“When our abductors asked me to marry one of them, I refused and told them that as a Muslim, I must mourn my husband, whom they killed with all the other men in my village."
Other women were similarly tortured. In Bita, a settlement in Borno state, Boko Haram fighters imprisoned women and girls for “offenses” they had allegedly committed in captivity, including quarreling and attempting to escape. The makeshift prison, which held at least 30 women and girls, was a crashed airplane that the fighters called “Handak.” Balaraba, 36, whose name has been changed to protect her privacy, told me that she was released from the makeshift prison only after she helped a young woman, a “wife” of a Boko Haram fighter, safely deliver her baby.
When the Nigerian military began to advance on Bita in early April and several rockets hit the area, Boko Haram fighters moved the camp and their captives to the Sambisa Forest. But soon the military moved into the forest as well.
In disarray, Boko Haram fighters ordered the captives to flee with them. When many refused, the fighters pelted the captives with stones. When the Nigerian army drove at high speed into the camp, the women, girls, and many children cowered underneath trees, shrubs, and any other cover they could find.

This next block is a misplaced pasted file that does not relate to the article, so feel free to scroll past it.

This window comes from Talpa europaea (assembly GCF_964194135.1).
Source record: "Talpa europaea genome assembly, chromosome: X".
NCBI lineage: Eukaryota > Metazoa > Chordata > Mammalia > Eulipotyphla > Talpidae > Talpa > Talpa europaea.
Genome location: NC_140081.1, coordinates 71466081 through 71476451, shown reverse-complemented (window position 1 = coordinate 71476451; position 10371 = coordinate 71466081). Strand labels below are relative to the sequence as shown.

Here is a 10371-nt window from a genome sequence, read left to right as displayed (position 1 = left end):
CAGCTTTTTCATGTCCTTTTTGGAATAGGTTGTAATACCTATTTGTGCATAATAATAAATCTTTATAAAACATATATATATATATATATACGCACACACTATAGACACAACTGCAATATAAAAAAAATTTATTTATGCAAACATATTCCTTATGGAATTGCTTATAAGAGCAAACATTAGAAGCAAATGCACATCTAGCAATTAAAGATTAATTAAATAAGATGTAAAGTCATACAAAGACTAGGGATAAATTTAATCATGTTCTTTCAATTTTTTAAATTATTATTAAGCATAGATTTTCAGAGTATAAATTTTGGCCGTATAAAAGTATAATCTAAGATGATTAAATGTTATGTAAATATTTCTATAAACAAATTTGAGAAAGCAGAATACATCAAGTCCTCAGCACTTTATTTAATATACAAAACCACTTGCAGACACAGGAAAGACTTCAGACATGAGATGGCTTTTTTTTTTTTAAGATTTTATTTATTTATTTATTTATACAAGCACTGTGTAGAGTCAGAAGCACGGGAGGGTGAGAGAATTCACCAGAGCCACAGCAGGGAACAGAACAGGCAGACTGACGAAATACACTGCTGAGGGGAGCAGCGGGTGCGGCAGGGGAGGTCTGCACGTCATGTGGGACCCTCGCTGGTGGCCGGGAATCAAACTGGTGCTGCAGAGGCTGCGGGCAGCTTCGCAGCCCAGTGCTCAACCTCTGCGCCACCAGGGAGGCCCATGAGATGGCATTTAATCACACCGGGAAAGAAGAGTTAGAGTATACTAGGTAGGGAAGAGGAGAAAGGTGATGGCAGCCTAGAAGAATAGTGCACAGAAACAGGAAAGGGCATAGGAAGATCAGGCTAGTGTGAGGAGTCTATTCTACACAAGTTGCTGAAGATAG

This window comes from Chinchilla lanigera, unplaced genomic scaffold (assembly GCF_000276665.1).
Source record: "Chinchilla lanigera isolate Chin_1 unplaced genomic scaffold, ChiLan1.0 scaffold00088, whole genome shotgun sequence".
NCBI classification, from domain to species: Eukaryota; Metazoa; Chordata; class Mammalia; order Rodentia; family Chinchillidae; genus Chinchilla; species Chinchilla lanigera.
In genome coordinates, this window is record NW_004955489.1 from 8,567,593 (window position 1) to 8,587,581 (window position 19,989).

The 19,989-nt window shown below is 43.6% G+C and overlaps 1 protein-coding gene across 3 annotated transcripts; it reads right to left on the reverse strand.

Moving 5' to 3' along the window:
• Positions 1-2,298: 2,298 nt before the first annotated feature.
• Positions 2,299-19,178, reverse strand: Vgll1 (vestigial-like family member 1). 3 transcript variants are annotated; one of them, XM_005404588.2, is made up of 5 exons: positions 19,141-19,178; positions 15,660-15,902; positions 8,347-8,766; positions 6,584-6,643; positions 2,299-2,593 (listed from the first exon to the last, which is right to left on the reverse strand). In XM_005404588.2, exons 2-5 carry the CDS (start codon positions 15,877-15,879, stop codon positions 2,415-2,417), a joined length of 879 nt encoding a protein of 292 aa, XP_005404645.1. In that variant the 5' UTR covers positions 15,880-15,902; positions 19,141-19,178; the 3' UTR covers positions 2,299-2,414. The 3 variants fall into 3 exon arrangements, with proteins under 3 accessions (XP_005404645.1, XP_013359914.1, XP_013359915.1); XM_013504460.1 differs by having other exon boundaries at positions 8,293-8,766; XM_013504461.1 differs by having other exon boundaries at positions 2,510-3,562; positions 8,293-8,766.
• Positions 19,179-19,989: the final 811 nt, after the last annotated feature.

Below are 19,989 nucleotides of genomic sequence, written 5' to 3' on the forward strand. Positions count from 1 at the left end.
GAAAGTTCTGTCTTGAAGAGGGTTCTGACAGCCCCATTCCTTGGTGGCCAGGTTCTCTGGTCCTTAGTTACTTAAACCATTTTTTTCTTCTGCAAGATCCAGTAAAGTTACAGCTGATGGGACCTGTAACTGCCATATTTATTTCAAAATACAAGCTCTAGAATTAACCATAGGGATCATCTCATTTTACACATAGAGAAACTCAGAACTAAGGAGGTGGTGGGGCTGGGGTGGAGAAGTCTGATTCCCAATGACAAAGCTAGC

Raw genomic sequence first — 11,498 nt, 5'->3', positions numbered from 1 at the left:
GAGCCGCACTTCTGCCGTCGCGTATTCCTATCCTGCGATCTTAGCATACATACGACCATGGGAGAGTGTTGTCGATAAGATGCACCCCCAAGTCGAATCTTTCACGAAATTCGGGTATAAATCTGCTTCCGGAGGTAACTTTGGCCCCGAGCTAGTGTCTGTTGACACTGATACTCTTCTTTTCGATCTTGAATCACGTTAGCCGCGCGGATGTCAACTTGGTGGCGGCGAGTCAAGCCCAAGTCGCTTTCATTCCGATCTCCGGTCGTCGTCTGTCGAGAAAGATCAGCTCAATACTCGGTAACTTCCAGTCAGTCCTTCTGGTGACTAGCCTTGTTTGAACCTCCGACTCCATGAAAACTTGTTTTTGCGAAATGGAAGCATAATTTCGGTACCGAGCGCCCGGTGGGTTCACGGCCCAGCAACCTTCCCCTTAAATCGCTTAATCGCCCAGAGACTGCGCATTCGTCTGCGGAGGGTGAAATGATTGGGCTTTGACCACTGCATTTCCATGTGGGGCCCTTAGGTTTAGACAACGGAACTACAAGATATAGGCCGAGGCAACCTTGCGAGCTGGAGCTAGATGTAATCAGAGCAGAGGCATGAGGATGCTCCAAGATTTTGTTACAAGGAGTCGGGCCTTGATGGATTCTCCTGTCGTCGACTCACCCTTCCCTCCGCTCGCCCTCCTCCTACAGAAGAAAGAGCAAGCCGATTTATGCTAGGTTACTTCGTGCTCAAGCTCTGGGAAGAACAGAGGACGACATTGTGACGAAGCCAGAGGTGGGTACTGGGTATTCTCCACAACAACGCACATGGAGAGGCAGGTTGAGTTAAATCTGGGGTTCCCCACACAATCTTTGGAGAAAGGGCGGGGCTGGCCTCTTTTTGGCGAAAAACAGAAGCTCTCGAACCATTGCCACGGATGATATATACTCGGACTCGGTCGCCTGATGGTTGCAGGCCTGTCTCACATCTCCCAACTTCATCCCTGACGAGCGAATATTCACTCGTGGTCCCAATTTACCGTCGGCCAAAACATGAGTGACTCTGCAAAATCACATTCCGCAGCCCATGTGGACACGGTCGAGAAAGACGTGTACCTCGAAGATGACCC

“The noise of the vehicles added to the sounds of gunfire was terrible,” 16-year-old Faith said. “We could only hide in fear.” Children separated from their mothers sought desperately to find them; some were killed in the crossfire. Others were run over by Nigerian military vehicles. Faith survived only because she was quick enough to dive out of the way of a fast-moving truck. Her 18-year-old sister, known as “Baby,” was not so lucky. A military truck crushed and killed her.
None of the women and girls I interviewed recalled hearing any instructions from the Nigerian military about where to seek safety or how to get out of the way of danger.
For the rescued, there was relief, but there was also guilt. Fifteen-year-old Talatu told me she felt ashamed that she had survived four months of captivity when her three-year-old sister had not. Just weeks before she was rescued, fighter jets dropped bombs near where Talatu and a group of 60 women and girls were taking shelter after Boko Haram fighters had abandoned them. Some of the bombs’ fragments hit Talatu’s little sister, who died from the wounds.